Characteristics and correlates of sleep duration, daytime napping, snoring and insomnia symptoms among 0.5 million Chinese men and women.
Chen Y., Kartsonaki C., Clarke R., Guo Y., Yu C., Bian Z., Jiang Q., Li S., Chen J., Li L., Chen Z., China Kadoorie Biobank Study (members listed at end of report) None.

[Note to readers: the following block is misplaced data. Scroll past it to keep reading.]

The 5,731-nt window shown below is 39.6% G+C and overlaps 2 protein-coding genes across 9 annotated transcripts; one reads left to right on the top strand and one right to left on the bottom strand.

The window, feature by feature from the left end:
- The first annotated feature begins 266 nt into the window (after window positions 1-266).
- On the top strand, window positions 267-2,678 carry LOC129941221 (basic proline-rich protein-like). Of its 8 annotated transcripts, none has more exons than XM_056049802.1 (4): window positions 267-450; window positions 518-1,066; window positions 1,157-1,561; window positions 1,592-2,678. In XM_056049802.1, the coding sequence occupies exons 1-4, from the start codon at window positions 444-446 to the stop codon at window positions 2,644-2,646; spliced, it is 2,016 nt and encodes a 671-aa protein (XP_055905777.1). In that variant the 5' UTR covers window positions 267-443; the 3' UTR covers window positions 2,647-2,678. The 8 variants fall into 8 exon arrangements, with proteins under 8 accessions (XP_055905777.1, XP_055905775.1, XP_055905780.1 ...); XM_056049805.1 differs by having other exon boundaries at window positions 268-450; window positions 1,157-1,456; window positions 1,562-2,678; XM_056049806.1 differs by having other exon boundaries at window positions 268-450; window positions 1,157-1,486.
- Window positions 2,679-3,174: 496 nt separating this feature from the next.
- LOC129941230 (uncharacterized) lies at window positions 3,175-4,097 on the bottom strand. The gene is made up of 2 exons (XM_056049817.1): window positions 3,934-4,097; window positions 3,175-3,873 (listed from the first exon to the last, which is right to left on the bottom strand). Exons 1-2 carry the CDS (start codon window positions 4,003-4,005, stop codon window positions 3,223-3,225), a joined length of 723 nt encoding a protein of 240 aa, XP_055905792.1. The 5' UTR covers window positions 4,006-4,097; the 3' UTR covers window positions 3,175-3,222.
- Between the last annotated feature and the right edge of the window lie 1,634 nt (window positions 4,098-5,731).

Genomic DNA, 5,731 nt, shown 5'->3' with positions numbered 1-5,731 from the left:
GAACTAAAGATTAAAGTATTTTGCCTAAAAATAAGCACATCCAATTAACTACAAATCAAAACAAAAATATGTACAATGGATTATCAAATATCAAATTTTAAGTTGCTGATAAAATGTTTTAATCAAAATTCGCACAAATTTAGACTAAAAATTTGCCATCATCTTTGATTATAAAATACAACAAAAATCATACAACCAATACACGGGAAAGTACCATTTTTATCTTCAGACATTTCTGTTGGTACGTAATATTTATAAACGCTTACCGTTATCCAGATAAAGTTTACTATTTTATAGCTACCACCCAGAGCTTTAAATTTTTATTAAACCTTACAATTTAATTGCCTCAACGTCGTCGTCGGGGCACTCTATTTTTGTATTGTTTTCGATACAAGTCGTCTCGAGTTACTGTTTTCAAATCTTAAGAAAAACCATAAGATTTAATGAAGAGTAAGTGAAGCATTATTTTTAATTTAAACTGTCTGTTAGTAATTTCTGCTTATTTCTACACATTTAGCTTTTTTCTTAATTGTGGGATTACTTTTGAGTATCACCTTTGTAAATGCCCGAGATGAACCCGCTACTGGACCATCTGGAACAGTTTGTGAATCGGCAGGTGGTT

BACKGROUND: Inadequate sleep duration and insomnia can affect both physical and mental health. There is limited evidence, however, on characteristics and correlates of sleep patterns and insomnia in urban and rural China. METHODS: This cross-sectional study, involving 512,891 adults aged 30-79 years from ten (five urban and five rural) diverse areas in China, recorded detailed information, using interviewer-administered laptop-based questionnaires, on sleep patterns (duration, daytime napping and snoring) and insomnia symptoms. Logistic regression was used to examine the associations of sleep patterns and insomnia symptoms with a range of socio-economic, lifestyle, behaviour and health-related factors. RESULTS: Overall, the mean (SD) sleep duration was 7.38 (1.37) h, with 23% reporting short (≤6 h) and 16% reporting long (≥9 h) sleep duration, 21% taking daytime naps and 22% having frequent snoring. Overall, 17% reported having insomnia symptoms, with a higher proportion in women than in men (19% vs 13%), in rural than in urban residents (19% vs 15%), and in individuals who were living alone (23%). The adjusted odds ratios (ORs) of having insomnia symptoms were significantly higher among people with major depressive episodes (6.10, 95% CI: 5.69-6.55), generalised anxiety disorders (7.46, 6.65-8.37) and any chronic diseases (1.46; 1.44-1.49). In contrast, the ORs of insomnia symptoms were significantly lower among those reporting napping (0.77, 0.75-0.78) and frequent snoring (0.86, 0.84-0.87). CONCLUSIONS: Among Chinese adults, sleep patterns varied greatly by socio-economic, lifestyle and health-related factors. The risk of insomnia symptoms was associated with both poor mental and physical health status.